Taking Calcium: What's a Woman to Do?
You may want to think twice before reaching for those calcium tablets. In 2010, researchers threw women of a certain age into a tizzy with research showing that calcium supplements may hurt the heart while helping bones. Another study, published more recently in 2012, also suggested an association between the supplements and heart attack and stroke risk.
The news unleashed widespread consternation, since many primary care physicians routinely advise menopausal women to take calcium to prevent osteoporosis.
Recent clinical trials followed people who took calcium supplements of 500 mg or more without Vitamin D.* The results of the trials suggest a 31 percent increase in the risk of heart attack among participants. These results echo findings from research conducted in 2006 and 2008 among healthy, older women who took calcium supplements.
More Studies Needed
While the news may not be as dire as it sounds, some doctors are now advising women to replace calcium supplements with yogurt, broccoli and sardines.
“Calcium is often recommended for osteopenia or osteoporosis, but several papers have suggested a possible increase in the risk of heart attack in women taking calcium supplementation," says Loryn Feinberg, MD, a cardiologist in the CardioVascular Institute at Beth Israel Deaconess Medical Center and director of its Women's Cardiovascular Health Program. "This has not been proven in large, randomized clinical trials, but I think we need to be cautious about administration of supplements, especially in women with coronary artery disease (CAD) or those at elevated risk of developing CAD. If you do require calcium, I think you should obtain as much from dietary means, if possible, and try to limit the supplements. If supplements are needed, try to spread out the dose throughout the day rather than taking a large dose all at one time.”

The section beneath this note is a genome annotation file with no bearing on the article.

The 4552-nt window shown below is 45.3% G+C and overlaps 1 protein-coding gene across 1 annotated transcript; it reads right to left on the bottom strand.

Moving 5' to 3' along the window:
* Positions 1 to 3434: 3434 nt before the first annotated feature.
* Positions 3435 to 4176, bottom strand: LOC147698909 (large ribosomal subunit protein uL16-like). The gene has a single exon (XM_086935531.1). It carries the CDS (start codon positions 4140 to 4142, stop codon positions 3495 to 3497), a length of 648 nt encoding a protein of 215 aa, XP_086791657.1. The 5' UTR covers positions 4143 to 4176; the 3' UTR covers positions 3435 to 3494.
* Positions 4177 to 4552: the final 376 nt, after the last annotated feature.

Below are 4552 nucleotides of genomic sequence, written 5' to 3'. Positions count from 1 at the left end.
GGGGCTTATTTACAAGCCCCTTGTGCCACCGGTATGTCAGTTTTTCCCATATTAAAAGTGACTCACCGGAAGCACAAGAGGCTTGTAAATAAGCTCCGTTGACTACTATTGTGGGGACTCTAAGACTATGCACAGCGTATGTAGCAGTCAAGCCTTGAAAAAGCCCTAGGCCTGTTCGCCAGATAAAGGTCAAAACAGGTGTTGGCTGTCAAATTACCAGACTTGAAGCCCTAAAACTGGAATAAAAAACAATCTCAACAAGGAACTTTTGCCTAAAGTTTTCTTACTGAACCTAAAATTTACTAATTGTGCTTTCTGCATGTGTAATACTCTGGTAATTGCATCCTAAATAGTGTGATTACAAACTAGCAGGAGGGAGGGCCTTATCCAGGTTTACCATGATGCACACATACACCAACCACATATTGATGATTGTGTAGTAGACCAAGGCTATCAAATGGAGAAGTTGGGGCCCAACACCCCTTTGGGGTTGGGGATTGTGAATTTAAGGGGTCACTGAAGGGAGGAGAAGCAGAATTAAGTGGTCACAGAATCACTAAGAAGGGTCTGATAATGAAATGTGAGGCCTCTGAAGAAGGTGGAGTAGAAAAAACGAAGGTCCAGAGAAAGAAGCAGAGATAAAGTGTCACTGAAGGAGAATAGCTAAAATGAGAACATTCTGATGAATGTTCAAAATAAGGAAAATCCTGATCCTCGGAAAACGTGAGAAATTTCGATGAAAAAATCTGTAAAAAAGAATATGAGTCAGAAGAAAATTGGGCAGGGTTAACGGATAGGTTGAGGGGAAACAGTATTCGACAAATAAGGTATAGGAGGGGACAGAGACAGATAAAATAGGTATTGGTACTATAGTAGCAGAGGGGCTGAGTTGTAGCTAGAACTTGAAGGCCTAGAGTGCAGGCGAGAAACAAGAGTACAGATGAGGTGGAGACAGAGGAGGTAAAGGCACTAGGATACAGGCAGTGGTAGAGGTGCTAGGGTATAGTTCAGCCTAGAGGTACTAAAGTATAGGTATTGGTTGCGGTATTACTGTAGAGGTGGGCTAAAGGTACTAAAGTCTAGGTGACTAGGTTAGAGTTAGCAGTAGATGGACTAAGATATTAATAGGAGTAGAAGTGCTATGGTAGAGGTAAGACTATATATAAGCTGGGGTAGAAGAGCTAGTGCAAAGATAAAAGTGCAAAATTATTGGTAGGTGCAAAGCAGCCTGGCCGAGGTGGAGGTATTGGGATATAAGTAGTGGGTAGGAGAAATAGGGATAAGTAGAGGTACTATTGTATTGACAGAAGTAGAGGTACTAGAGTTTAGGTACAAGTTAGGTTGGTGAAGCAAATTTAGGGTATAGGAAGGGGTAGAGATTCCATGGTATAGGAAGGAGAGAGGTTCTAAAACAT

At the same time, Feinberg points out, "We need future studies to look at this more closely. For example, the trials involved calcium supplements without Vitamin D. We have seen findings suggesting that Vitamin D can lower the risk of heart disease, and there may indeed be a relationship between Vitamin D deficiency and cardiac events."
Food Sources are Best
The good news is that the studies suggesting that calcium raises the risk of heart attacks point solely to calcium supplements.
"Calcium obtained directly from food sources show no such risk," says Feinberg. "In fact, there is a suggestion that women who consume adequate dietary calcium have a lower risk of cardiac events than those who do not.”
Given the fact that calcium supplements only have a modest effect on increasing bone density, Feinberg recommends obtaining calcium through food rather than supplements.
"Calcium obtained from dietary sources is best and offers better absorption," she says.
Food sources for calcium include:
- Dairy: yogurt, low fat cheese and milk
- Produce: spinach, kale, broccoli, turnip greens, bok choy, black beans, oranges
- Protein: sardines, salmon, clams
- Other: sesame seeds, almonds
In addition, Feinberg counsels women to avoid smoking cigarettes or being underweight, since both can reduce bone density. She also advises other methods to strengthen bones, including adequate intake of vitamin D and participation in weight-bearing exercise.
"Taking advantage of opportunities for weight-bearing exercise may be easier than you think," Feinberg says. "You can strengthen bone density through walking, yoga, dancing, golf, tennis and lifting weights."
*Clinical Trials conducted jointly by the University of Auckland, New Zealand; University of Aberdeen, UK; and Dartmouth Medical School, NH, USA.
Above content provided by the CardioVascular Institute at Beth Israel Deaconess Medical Center. For advice about your medical care, consult your doctor.
Posted January 2013